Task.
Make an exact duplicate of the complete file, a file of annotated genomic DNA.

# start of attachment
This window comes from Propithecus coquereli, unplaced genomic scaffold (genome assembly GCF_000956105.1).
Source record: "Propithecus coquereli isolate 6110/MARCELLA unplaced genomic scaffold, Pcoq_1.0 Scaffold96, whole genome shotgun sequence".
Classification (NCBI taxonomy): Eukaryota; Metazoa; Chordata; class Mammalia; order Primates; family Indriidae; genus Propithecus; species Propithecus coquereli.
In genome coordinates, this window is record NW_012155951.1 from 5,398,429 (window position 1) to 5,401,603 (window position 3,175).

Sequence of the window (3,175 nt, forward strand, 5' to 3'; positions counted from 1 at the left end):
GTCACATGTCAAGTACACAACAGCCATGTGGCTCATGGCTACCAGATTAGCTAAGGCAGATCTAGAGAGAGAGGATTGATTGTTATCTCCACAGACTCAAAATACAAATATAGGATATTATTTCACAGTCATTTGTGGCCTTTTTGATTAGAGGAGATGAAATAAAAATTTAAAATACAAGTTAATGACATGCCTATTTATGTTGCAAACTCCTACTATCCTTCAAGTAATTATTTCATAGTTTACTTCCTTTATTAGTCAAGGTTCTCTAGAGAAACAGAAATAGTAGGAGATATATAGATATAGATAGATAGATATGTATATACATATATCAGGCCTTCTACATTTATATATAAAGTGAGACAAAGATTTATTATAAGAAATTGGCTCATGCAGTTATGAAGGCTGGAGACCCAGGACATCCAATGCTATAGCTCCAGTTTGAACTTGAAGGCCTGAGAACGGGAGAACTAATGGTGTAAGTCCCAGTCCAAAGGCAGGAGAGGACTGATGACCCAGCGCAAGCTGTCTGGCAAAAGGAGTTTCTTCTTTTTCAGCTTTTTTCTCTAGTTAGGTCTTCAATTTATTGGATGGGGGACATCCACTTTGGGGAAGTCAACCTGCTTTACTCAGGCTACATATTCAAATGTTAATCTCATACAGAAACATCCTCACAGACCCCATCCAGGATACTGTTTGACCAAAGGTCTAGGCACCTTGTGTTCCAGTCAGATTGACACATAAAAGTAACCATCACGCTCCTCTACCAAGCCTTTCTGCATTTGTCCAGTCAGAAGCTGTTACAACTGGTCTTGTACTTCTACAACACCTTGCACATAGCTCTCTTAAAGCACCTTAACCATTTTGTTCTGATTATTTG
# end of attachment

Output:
This window comes from Propithecus coquereli, unplaced genomic scaffold (genome assembly GCF_000956105.1).
Source record: "Propithecus coquereli isolate 6110/MARCELLA unplaced genomic scaffold, Pcoq_1.0 Scaffold96, whole genome shotgun sequence".
Classification (NCBI taxonomy): Eukaryota; Metazoa; Chordata; class Mammalia; order Primates; family Indriidae; genus Propithecus; species Propithecus coquereli.
In genome coordinates, this window is record NW_012155951.1 from 5,398,429 (window position 1) to 5,401,603 (window position 3,175).

Sequence of the window (3,175 nt, forward strand, 5' to 3'; positions counted from 1 at the left end):
GTCACATGTCAAGTACACAACAGCCATGTGGCTCATGGCTACCAGATTAGCTAAGGCAGATCTAGAGAGAGAGGATTGATTGTTATCTCCACAGACTCAAAATACAAATATAGGATATTATTTCACAGTCATTTGTGGCCTTTTTGATTAGAGGAGATGAAATAAAAATTTAAAATACAAGTTAATGACATGCCTATTTATGTTGCAAACTCCTACTATCCTTCAAGTAATTATTTCATAGTTTACTTCCTTTATTAGTCAAGGTTCTCTAGAGAAACAGAAATAGTAGGAGATATATAGATATAGATAGATAGATATGTATATACATATATCAGGCCTTCTACATTTATATATAAAGTGAGACAAAGATTTATTATAAGAAATTGGCTCATGCAGTTATGAAGGCTGGAGACCCAGGACATCCAATGCTATAGCTCCAGTTTGAACTTGAAGGCCTGAGAACGGGAGAACTAATGGTGTAAGTCCCAGTCCAAAGGCAGGAGAGGACTGATGACCCAGCGCAAGCTGTCTGGCAAAAGGAGTTTCTTCTTTTTCAGCTTTTTTCTCTAGTTAGGTCTTCAATTTATTGGATGGGGGACATCCACTTTGGGGAAGTCAACCTGCTTTACTCAGGCTACATATTCAAATGTTAATCTCATACAGAAACATCCTCACAGACCCCATCCAGGATACTGTTTGACCAAAGGTCTAGGCACCTTGTGTTCCAGTCAGATTGACACATAAAAGTAACCATCACGCTCCTCTACCAAGCCTTTCTGCATTTGTCCAGTCAGAAGCTGTTACAACTGGTCTTGTACTTCTACAACACCTTGCACATAGCTCTCTTAAAGCACCTTAACCATTTTGTTCTGATTATTTG